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I'm trying to figure out how to have a short, one line conditional statement.

If this date is not null, add the filter to the current list of filters:

fromDt ?? filters.Add(FilterType.DateFrom, fromDt);

Is there a way to do this? I know I could do..

(fromDt != null) ? "something" : "something_else", but I don't need the 'else', and would really like to just use the ?? operator for null checking.

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I'd encourage you not to do this - you are trading clarity for raw character count – BrokenGlass Apr 5 '12 at 16:33
You are making your code terrible. Luckily for your co-workers, there is no one-line way to do it without using an if statement. – Devin Burke Apr 5 '12 at 16:34
This is just a side project of mine, and it's just something I want to figure out to use. I wouldn't use it in most [or any] business cases. – Cody Apr 5 '12 at 16:39
up vote 7 down vote accepted

What's wrong with this?

if (fromDt != null) filters.Add(FilterType.DateFrom, fromDt);

First and foremost, your code should be readable. Even if your ?? code works, I wouldn't know what it does on first glimpse.

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Actually, first and foremost your code should work. But only the tiniest smidgen behind that condition is that it should be readable and easy for others to maintain. – Tenner Apr 5 '12 at 16:37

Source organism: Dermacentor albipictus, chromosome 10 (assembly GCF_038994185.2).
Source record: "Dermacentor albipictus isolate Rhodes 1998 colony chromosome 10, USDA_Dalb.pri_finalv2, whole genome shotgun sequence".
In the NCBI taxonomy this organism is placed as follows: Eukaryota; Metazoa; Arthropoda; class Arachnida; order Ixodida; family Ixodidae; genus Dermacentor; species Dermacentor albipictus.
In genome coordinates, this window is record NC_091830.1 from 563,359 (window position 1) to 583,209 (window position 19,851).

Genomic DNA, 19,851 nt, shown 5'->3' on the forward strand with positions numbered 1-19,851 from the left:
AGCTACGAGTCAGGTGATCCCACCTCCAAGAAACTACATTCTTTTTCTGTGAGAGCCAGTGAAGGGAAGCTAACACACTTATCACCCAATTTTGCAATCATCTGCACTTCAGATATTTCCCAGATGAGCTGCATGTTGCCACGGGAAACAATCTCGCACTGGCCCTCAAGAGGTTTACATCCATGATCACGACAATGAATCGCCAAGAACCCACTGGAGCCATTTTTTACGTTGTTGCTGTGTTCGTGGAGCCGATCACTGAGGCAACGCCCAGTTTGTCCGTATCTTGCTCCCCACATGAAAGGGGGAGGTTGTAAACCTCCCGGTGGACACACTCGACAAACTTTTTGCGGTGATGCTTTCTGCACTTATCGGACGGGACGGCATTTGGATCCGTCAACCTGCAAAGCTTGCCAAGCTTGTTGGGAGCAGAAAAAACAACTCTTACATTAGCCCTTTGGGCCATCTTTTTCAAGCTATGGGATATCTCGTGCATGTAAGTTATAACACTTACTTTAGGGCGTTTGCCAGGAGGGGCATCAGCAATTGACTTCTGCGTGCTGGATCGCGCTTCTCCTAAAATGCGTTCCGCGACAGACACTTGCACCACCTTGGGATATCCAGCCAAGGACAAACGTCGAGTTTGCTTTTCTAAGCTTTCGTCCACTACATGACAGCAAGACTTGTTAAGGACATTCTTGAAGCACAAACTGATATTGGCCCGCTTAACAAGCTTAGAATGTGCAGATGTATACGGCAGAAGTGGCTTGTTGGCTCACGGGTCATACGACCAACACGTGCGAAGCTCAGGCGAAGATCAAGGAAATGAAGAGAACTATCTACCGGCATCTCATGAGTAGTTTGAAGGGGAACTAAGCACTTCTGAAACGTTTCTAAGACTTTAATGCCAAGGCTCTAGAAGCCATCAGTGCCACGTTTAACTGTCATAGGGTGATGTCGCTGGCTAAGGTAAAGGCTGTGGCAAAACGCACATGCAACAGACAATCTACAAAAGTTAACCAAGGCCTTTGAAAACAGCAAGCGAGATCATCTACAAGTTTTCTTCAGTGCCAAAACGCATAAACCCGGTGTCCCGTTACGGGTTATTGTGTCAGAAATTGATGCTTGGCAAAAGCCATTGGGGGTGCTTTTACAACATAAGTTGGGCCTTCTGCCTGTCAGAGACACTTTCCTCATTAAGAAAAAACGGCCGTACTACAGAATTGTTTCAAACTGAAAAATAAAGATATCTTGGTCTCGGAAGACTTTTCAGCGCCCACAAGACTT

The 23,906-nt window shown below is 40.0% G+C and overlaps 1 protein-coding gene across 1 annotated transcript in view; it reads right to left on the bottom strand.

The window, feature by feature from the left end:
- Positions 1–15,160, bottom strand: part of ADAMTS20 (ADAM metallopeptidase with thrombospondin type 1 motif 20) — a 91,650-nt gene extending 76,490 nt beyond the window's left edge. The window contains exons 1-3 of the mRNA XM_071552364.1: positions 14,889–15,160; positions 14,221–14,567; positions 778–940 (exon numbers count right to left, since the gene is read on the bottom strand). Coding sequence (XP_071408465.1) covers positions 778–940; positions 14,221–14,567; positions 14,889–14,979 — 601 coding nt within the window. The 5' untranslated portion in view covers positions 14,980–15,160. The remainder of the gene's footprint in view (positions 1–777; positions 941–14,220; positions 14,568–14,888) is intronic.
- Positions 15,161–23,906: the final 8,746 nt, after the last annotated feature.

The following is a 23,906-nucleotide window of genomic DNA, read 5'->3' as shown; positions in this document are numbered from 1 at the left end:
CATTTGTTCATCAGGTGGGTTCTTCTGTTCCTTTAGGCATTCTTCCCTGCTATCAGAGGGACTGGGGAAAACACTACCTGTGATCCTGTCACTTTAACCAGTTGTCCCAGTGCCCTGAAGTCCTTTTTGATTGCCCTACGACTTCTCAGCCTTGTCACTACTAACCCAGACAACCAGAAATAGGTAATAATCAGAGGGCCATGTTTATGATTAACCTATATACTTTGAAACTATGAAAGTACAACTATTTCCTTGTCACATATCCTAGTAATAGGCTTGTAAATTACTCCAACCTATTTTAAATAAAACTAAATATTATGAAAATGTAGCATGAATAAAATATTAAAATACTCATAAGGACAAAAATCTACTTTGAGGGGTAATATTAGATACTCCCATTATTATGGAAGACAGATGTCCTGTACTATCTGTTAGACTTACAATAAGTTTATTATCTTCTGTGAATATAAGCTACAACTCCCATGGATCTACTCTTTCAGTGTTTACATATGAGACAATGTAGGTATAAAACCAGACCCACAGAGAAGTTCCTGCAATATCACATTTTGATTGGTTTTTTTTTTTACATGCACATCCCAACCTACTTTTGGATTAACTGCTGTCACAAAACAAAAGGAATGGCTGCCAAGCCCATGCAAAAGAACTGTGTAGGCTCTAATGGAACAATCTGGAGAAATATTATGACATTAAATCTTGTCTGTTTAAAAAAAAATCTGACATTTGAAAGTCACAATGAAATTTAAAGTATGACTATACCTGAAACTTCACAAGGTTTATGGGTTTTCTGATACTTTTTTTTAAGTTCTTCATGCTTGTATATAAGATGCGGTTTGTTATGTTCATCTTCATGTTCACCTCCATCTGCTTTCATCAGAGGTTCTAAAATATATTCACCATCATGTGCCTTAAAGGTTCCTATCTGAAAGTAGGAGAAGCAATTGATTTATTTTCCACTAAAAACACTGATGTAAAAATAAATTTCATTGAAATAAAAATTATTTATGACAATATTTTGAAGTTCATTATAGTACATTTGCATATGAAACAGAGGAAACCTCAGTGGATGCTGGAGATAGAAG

A downvote on an accepted answer a year later? Wow, nice. It's like StackOverflow came up with new badges or something... – Tenner Mar 13 '13 at 18:23

The code you are attempting makes your code very difficult to read. Like BrokenGlass said, you are trading clarity for raw character count.

This is the only "one line" solution C# supports.

if (fromDt != null) filters.Add(FilterType.DateFrom, fromDt);

But I encourage everyone to expand this to at least two lines (my preference is four with the braces).

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Purpose of the solution aside, following one-liner might give you end result you want while using ??. Do not try this at home though.

filters.Add(FilterType.DateFrom, fromDt ?? DateTime.MinValue)

The idea is to set DateFrom to min possible value, essentially adding an open filter.

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Would the down-voter like to elaborate? This is a solution, is there any issue with this? – Cody Apr 5 '12 at 16:44
Probably because it's implying a sentinel value that will then need to be checked for. What if the thing calling filters.Add is a loop over a sequence of 1000000 items with only one non-null from date. You'd end up with a list of 999999 filters with the sentinel which need to be ignored and one filter that's real. Better to just end with one real filter. – Shibumi Apr 5 '12 at 18:49
@Shibumi, quoting Doctor Oreo "This is just a side project of mine, and it's just something I want to figure out to use. I wouldn't use it in most [or any] business cases." Every solution in software development can be invalidated with "what if the thing....". The requirement was to use certain syntactic constructs with no regard for performance, footprint, readability and common sense. Plus, quoting myself "Do not try this at home" hints at the fact that this answer is not to be applied to a loop with 1000000 iterations. – THX-1138 Apr 5 '12 at 19:43
Either way, this is a valid answer to my question. It's definitely an interesting solution, and gives me something to work with. – Cody Apr 6 '12 at 16:21
@THX I would argue that ...with no regard for performance, footprint, readability and common sense. was something that you added, rather than something that was part of the original specification. – Shibumi Apr 9 '12 at 16:44

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